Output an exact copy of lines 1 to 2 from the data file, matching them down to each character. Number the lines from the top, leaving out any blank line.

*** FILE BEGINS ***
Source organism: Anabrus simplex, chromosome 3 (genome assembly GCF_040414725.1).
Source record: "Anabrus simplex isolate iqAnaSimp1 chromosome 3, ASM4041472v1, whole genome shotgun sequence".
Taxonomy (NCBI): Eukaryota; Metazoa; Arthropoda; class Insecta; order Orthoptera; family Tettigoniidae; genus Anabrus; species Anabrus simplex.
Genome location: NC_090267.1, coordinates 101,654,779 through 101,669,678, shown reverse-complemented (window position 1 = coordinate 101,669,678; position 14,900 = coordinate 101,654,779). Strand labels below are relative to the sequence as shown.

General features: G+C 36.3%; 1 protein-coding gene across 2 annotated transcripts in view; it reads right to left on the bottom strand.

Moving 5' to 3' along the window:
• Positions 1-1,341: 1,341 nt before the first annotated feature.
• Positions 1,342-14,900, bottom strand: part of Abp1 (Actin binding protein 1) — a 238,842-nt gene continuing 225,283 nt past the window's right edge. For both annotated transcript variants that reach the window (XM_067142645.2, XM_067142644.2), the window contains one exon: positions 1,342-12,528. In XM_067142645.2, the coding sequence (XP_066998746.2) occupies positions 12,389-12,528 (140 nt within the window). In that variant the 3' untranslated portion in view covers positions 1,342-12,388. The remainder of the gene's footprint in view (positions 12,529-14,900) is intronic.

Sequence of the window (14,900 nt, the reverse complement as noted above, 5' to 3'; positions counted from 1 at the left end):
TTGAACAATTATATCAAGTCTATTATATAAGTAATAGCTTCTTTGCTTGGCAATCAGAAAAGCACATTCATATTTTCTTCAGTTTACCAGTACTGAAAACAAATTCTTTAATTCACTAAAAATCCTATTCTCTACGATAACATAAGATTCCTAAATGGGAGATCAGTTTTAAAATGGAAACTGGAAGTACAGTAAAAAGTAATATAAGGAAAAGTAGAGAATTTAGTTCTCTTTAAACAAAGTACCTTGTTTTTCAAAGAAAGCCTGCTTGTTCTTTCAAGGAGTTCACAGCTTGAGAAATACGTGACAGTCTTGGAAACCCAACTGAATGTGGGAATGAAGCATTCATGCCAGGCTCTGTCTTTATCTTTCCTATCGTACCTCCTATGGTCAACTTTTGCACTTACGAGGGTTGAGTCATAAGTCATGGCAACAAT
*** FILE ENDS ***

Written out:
Source organism: Anabrus simplex, chromosome 3 (genome assembly GCF_040414725.1).
Source record: "Anabrus simplex isolate iqAnaSimp1 chromosome 3, ASM4041472v1, whole genome shotgun sequence".